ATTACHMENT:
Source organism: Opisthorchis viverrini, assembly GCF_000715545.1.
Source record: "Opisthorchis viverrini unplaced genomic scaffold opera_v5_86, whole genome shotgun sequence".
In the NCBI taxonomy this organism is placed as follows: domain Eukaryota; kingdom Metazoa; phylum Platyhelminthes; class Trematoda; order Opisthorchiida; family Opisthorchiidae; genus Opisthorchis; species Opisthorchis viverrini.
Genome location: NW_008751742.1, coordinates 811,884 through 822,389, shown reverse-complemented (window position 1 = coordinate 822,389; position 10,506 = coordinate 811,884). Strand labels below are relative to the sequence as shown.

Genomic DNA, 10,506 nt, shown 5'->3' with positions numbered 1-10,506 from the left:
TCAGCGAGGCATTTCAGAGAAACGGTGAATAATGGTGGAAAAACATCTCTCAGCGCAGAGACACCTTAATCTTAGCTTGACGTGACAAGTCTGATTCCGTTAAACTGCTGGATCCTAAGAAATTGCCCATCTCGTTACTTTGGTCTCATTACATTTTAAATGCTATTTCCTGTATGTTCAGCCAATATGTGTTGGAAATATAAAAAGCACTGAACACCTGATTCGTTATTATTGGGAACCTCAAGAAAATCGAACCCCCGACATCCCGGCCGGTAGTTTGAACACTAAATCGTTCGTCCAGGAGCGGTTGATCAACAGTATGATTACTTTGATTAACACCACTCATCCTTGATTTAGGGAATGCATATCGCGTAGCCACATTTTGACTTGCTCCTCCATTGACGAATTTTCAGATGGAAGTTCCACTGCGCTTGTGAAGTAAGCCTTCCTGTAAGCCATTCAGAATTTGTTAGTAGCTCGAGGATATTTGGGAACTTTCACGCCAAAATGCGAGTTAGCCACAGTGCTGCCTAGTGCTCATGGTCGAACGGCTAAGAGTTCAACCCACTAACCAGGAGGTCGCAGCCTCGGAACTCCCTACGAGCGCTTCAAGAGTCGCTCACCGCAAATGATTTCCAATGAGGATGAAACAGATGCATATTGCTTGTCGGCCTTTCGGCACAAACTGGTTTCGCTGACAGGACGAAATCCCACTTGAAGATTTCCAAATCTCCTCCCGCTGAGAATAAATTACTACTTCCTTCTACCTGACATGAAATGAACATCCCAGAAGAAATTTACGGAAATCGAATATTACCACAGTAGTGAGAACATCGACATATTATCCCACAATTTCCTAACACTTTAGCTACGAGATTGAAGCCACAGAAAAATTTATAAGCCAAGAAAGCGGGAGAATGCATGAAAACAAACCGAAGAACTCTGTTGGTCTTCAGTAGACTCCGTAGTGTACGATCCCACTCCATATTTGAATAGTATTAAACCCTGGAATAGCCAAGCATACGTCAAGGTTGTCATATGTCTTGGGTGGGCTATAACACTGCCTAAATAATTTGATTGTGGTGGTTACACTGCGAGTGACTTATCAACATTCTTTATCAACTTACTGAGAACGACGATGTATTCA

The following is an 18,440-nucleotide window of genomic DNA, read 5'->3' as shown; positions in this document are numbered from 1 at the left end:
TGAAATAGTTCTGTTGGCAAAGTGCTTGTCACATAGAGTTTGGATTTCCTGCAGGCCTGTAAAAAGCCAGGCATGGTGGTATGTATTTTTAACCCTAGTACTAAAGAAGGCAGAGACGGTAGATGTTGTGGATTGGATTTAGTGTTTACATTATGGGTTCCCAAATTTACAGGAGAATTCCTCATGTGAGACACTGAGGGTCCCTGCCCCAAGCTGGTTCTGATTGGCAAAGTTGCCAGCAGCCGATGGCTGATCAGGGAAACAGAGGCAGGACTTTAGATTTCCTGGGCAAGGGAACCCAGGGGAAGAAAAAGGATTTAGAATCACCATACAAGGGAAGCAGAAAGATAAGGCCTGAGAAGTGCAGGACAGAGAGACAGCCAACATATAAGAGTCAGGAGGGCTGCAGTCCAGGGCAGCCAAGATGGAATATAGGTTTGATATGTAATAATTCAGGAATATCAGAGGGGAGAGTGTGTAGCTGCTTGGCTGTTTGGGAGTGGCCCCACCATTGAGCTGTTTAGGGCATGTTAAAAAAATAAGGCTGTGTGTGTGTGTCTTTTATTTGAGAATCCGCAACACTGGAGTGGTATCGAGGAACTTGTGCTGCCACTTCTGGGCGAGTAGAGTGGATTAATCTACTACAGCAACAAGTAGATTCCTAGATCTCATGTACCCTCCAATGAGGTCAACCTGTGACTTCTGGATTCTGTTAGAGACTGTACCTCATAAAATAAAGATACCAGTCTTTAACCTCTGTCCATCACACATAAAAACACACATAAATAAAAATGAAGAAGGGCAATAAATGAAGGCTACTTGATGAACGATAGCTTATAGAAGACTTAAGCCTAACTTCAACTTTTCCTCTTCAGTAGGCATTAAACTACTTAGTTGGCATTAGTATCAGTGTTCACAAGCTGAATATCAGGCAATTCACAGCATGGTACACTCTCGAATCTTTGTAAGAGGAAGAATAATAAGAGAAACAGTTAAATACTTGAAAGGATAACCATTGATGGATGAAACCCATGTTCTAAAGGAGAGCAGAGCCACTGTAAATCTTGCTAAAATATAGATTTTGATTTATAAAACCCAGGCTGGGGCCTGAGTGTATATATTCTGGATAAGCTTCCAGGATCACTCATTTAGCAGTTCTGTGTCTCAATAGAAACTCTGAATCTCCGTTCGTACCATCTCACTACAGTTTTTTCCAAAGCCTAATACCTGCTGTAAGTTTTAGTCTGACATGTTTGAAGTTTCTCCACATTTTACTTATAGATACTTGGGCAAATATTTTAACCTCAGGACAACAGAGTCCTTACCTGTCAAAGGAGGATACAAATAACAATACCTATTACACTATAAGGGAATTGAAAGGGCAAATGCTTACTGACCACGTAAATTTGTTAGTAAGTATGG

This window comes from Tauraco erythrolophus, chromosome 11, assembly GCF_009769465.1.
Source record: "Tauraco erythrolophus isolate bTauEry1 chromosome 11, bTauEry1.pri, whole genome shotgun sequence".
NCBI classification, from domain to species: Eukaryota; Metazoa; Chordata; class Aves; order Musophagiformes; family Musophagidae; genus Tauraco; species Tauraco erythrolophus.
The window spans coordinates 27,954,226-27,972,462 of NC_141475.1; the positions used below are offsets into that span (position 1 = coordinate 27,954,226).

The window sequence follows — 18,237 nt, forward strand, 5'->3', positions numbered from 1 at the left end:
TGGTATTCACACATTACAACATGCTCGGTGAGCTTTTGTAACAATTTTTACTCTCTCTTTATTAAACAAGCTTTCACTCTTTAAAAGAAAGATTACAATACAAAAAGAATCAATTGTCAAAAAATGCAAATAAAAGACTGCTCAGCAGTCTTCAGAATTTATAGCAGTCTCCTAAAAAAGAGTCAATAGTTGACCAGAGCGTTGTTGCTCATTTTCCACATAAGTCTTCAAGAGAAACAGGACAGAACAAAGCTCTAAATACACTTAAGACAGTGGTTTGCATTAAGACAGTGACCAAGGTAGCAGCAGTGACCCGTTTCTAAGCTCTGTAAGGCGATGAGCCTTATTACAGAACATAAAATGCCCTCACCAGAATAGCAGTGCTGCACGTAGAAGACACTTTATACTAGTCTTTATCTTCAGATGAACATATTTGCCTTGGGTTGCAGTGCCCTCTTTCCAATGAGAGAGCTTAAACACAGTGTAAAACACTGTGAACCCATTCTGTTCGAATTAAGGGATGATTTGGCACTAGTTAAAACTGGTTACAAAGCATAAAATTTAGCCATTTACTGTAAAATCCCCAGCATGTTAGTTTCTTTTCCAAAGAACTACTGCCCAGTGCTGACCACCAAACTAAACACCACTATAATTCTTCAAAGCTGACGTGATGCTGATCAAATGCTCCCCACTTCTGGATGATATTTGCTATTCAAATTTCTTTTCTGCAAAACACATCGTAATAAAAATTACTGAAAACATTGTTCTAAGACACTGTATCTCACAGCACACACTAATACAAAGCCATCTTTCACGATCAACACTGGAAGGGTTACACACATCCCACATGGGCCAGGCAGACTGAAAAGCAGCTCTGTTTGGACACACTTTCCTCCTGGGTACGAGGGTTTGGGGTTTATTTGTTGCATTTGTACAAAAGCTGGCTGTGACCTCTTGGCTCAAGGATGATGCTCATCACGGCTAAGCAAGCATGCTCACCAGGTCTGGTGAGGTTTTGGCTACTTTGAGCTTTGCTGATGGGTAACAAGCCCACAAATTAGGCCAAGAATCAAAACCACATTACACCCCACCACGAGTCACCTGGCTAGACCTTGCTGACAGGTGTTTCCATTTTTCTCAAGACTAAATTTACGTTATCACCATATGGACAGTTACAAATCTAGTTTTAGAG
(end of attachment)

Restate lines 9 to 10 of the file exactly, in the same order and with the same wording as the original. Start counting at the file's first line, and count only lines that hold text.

This window comes from Tauraco erythrolophus, chromosome 11, assembly GCF_009769465.1.
Source record: "Tauraco erythrolophus isolate bTauEry1 chromosome 11, bTauEry1.pri, whole genome shotgun sequence".